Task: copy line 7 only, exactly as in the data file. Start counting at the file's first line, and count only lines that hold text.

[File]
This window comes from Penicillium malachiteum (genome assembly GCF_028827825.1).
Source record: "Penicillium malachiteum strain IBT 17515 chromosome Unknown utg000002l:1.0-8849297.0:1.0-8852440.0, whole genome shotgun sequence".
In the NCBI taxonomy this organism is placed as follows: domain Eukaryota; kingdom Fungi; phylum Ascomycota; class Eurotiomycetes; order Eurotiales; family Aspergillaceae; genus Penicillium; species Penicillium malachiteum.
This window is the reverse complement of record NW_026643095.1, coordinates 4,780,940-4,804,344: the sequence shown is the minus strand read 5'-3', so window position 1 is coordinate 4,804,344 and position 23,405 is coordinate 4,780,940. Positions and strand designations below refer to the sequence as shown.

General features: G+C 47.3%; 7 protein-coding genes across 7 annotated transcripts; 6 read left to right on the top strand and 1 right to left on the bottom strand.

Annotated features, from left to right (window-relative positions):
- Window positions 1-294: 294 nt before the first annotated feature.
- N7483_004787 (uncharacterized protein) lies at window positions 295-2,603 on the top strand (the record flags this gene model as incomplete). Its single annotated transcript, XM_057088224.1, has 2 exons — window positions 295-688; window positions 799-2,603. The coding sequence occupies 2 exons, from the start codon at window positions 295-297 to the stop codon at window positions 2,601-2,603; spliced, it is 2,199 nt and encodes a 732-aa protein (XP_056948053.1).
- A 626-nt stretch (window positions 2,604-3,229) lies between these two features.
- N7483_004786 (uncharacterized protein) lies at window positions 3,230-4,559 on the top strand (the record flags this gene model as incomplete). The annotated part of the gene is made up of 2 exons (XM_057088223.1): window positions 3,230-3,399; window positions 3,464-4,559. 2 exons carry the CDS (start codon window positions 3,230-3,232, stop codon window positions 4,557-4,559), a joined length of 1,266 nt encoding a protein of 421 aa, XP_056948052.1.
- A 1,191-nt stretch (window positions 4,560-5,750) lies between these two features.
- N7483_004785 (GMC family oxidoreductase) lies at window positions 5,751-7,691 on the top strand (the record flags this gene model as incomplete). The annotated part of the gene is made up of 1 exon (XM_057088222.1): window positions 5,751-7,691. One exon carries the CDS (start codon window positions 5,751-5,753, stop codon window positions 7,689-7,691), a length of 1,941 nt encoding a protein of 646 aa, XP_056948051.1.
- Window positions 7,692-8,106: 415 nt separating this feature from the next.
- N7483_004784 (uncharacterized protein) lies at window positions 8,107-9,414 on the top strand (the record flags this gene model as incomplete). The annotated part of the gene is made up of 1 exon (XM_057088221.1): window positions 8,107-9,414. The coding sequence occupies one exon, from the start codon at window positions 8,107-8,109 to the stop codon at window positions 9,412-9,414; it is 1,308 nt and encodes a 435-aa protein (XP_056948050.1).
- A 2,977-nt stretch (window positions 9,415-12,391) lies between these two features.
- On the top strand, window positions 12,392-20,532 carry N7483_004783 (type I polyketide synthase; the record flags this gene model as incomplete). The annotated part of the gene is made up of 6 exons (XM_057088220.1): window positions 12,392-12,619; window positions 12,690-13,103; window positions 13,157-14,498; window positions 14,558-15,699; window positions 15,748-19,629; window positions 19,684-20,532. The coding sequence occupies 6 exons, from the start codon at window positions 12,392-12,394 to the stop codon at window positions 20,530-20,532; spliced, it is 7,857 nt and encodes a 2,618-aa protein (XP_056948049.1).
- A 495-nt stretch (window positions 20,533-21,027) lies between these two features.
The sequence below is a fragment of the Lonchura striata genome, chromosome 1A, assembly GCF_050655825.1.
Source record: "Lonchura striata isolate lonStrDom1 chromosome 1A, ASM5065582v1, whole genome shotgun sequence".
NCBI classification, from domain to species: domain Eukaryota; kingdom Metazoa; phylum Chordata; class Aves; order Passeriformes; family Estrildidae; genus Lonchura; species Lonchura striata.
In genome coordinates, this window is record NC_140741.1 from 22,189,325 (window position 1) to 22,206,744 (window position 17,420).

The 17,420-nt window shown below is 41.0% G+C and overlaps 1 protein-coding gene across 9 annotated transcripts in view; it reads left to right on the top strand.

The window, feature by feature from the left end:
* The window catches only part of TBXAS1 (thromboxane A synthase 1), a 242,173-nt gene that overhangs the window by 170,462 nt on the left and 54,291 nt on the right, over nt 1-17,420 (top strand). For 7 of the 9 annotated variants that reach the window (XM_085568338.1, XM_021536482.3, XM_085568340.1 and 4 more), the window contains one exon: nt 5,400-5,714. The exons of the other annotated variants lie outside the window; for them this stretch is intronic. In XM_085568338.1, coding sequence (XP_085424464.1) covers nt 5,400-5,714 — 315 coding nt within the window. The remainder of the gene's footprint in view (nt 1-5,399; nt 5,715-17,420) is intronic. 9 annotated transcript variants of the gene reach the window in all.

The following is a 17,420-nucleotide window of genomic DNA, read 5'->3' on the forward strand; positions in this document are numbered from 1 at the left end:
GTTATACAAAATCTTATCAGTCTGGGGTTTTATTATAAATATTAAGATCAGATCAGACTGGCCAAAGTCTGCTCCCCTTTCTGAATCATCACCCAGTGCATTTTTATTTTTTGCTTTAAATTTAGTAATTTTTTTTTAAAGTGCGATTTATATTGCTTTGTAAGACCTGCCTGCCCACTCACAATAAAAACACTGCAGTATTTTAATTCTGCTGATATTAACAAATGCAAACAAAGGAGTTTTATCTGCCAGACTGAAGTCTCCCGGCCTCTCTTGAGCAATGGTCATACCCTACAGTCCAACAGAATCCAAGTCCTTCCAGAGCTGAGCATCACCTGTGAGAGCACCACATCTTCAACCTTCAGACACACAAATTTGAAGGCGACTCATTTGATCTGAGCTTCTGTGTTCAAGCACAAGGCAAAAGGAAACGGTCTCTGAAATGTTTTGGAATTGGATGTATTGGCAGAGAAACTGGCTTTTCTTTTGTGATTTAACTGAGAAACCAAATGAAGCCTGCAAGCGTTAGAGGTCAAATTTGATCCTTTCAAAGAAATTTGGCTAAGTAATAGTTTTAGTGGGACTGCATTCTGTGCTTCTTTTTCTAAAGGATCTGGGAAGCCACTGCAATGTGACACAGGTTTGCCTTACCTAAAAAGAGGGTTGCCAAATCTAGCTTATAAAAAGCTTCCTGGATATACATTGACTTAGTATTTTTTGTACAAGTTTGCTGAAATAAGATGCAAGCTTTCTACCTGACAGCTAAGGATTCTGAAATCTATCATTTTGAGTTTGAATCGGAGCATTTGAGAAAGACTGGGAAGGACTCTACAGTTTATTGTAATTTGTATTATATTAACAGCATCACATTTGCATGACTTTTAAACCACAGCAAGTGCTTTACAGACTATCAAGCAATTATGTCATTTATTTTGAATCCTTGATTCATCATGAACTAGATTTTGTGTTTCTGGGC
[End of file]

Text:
- Window positions 1-294: 294 nt before the first annotated feature.